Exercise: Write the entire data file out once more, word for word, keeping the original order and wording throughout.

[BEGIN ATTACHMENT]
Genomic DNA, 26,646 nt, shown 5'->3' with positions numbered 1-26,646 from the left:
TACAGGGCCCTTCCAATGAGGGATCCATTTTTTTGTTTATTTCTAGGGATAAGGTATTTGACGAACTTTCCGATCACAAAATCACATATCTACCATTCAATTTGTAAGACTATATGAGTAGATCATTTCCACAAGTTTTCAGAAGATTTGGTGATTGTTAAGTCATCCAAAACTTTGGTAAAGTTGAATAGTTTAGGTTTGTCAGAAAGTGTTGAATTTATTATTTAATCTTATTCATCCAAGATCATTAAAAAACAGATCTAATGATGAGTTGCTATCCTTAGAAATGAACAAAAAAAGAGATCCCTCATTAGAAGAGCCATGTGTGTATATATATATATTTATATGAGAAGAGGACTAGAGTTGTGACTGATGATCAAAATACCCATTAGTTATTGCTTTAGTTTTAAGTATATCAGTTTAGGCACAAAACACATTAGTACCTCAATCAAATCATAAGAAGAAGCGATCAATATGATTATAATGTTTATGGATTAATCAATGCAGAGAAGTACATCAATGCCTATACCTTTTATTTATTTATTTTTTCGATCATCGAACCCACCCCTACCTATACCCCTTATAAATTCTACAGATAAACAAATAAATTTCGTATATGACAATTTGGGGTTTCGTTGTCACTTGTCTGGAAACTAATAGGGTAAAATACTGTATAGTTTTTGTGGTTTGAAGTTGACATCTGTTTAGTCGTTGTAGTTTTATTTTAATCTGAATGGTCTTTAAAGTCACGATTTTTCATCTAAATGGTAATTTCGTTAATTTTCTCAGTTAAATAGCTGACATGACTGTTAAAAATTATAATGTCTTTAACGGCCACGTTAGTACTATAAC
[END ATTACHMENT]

Genomic DNA, 26,646 nt, shown 5'->3' with positions numbered 1-26,646 from the left:
TACAGGGCCCTTCCAATGAGGGATCCATTTTTTTGTTTATTTCTAGGGATAAGGTATTTGACGAACTTTCCGATCACAAAATCACATATCTACCATTCAATTTGTAAGACTATATGAGTAGATCATTTCCACAAGTTTTCAGAAGATTTGGTGATTGTTAAGTCATCCAAAACTTTGGTAAAGTTGAATAGTTTAGGTTTGTCAGAAAGTGTTGAATTTATTATTTAATCTTATTCATCCAAGATCATTAAAAAACAGATCTAATGATGAGTTGCTATCCTTAGAAATGAACAAAAAAAGAGATCCCTCATTAGAAGAGCCATGTGTGTATATATATATATTTATATGAGAAGAGGACTAGAGTTGTGACTGATGATCAAAATACCCATTAGTTATTGCTTTAGTTTTAAGTATATCAGTTTAGGCACAAAACACATTAGTACCTCAATCAAATCATAAGAAGAAGCGATCAATATGATTATAATGTTTATGGATTAATCAATGCAGAGAAGTACATCAATGCCTATACCTTTTATTTATTTATTTTTTCGATCATCGAACCCACCCCTACCTATACCCCTTATAAATTCTACAGATAAACAAATAAATTTCGTATATGACAATTTGGGGTTTCGTTGTCACTTGTCTGGAAACTAATAGGGTAAAATACTGTATAGTTTTTGTGGTTTGAAGTTGACATCTGTTTAGTCGTTGTAGTTTTATTTTAATCTGAATGGTCTTTAAAGTCACGATTTTTCATCTAAATGGTAATTTCGTTAATTTTCTCAGTTAAATAGCTGACATGACTGTTAAAAATTATAATGTCTTTAACGGCCACGTTAGTACTATAAC